On Syria and its position may I recommend Joshua Landis blog "SyriaComment.com". Landis is an assistant professor of Middle Eastern studies and has until recently lived in Syria.

His recent interview is very interesting, especially on why Hizbullah has (to have) arms.

http://faculty-staff.ou.edu/L/Joshua.M.Landis-1/syriablog/2006/07/what-role-can-syria-play-in-lebanon.htm

MarcLord

Hizbullah is a legitimate, elected political party now. When the IRA got official parliamentary representation in the form of Sinn Fein, it became possible, over time, to effectively negotiate with them. Unless Israel is prepared to kill every Shiite across the span of three countries, Hizbullah can't be extinguished. The cat is out of the parliamentary bag, and it must eventually be negotiated with on an official basis, whether Lebanon is partitioned or not.

Luckily, the Neocons control the Pentagon and the IDF. They're such a comfort in my dotage, they'll bring things 'round all right. I wonder, can a nuclear war be contained to just the Mideast?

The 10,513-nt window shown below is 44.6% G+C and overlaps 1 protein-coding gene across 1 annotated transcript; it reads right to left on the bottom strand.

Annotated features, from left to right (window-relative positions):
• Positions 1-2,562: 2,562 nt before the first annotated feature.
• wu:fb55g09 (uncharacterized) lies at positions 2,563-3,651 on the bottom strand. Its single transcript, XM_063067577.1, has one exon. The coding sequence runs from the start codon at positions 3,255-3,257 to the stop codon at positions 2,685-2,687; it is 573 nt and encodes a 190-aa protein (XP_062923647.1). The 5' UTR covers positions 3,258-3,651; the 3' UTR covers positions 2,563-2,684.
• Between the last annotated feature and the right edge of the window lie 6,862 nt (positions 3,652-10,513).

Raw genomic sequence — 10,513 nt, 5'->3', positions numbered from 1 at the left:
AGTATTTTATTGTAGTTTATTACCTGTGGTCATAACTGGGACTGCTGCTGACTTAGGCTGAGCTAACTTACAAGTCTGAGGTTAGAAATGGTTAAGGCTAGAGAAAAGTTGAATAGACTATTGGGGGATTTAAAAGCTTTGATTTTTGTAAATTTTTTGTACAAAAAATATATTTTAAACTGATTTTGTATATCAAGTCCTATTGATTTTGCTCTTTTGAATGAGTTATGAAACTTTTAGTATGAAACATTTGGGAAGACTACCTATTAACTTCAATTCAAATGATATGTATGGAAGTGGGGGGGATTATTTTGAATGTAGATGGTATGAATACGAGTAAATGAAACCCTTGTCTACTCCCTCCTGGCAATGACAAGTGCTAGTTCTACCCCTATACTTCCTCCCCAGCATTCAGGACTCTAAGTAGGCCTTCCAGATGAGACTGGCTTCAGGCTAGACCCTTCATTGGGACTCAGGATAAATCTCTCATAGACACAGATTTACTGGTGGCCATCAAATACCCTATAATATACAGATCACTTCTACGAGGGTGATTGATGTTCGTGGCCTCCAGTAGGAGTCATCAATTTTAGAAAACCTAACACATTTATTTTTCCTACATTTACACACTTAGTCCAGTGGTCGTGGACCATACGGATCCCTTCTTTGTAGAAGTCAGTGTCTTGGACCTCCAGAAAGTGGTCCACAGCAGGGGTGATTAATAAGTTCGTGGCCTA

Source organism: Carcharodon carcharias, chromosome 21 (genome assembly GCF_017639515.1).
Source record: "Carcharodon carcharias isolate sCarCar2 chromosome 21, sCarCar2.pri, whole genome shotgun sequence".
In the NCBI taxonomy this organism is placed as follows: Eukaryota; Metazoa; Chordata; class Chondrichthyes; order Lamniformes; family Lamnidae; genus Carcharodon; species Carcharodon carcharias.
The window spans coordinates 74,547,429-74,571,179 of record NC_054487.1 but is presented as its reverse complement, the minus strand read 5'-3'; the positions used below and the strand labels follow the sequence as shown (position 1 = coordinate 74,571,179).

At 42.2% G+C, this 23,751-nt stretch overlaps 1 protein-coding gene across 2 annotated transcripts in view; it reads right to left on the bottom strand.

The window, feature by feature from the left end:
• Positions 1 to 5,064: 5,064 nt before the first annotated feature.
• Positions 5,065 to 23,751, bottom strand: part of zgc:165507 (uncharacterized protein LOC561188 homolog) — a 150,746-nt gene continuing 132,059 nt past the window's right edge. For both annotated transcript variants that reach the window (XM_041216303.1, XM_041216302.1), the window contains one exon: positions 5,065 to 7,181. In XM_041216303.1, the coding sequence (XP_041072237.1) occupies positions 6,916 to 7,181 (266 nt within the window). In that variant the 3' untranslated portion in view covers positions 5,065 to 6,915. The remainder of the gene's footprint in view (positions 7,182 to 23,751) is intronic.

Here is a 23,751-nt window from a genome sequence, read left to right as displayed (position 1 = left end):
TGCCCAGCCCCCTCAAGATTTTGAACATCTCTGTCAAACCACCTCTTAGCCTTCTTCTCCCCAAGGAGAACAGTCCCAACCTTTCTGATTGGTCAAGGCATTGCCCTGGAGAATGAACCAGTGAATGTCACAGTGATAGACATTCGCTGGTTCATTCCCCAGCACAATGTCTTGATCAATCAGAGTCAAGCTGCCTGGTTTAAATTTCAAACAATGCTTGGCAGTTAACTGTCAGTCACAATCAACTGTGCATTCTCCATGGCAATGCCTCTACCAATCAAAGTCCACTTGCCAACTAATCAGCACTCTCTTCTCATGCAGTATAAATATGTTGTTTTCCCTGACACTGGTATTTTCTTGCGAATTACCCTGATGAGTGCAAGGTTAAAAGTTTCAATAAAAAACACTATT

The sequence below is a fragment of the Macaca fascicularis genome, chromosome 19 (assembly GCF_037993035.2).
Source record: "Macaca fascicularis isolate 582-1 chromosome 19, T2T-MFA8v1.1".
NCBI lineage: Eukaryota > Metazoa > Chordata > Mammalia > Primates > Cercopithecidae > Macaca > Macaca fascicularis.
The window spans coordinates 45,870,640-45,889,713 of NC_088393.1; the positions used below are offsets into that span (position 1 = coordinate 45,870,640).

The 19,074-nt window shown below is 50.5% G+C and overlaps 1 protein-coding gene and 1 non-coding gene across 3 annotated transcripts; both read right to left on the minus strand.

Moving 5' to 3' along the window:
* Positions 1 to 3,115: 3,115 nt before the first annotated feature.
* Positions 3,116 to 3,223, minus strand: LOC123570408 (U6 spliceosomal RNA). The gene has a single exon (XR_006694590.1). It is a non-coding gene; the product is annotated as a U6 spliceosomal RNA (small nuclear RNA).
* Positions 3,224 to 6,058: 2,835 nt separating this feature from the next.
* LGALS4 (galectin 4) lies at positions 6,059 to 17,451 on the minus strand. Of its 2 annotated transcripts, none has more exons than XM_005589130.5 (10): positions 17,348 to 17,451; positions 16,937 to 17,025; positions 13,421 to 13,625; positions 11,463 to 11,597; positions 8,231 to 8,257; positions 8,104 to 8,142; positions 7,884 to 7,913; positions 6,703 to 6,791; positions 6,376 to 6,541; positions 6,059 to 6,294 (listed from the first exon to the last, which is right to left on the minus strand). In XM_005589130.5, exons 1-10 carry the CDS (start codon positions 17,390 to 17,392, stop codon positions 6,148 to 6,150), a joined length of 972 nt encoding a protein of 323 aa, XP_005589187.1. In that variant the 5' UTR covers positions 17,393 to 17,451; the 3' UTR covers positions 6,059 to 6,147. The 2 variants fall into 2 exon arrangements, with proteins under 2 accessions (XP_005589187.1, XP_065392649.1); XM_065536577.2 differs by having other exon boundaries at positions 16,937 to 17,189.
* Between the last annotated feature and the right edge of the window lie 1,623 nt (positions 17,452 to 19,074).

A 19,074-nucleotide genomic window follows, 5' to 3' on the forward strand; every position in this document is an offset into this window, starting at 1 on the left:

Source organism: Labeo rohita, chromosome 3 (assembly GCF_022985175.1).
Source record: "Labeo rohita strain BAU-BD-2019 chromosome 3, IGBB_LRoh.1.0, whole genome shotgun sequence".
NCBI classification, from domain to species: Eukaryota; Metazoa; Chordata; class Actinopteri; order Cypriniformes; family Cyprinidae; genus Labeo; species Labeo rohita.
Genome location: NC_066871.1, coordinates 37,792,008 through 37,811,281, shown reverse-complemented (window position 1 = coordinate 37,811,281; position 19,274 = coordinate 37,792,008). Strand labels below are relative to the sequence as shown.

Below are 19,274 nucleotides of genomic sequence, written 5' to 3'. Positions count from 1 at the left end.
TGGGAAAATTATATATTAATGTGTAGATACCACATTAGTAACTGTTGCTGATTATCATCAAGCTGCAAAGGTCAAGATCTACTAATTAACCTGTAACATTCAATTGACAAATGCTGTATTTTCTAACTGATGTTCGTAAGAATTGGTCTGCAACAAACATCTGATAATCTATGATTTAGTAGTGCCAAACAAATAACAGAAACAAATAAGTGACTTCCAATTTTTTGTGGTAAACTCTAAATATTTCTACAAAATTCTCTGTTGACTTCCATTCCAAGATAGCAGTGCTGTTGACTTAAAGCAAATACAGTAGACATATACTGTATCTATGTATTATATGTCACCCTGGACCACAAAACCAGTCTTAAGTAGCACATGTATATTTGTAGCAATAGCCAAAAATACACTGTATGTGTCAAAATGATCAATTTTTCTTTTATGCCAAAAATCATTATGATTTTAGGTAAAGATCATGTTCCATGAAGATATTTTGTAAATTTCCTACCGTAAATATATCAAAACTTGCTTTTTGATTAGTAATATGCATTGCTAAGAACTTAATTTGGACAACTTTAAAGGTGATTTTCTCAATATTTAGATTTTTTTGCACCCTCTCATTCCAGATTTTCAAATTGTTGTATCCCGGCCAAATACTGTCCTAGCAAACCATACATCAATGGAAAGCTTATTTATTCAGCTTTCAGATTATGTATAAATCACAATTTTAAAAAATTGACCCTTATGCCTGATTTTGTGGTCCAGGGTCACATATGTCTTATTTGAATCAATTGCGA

wtofd

From Stratfor:
Gen. Dan Halutz, chief of staff of the IDF and architect of that air campaign, was hospitalized for the second time July 31, complaining of stomach pains. Should Halutz go out of commission, his deputy, Moshe Kaplinsky, will take command. Kaplinsky is drawn from army, having commanded the Golani Brigade, with long experience in Lebanon. This brings expertise on ground warfare to the top spot in the IDF, particularly in combined infantry-armored operations in Lebanon.

PL, if this change of command happens do you see it as a benefit to Israel?

Also, Stratfor offers this map to show how far back Hizballah must be pushed to keep Tel Aviv and Jerusalem safe. As you can see this line is to the north of Tripoli, almost into Syria. Is this possible? Is this extension of the IDF desirable?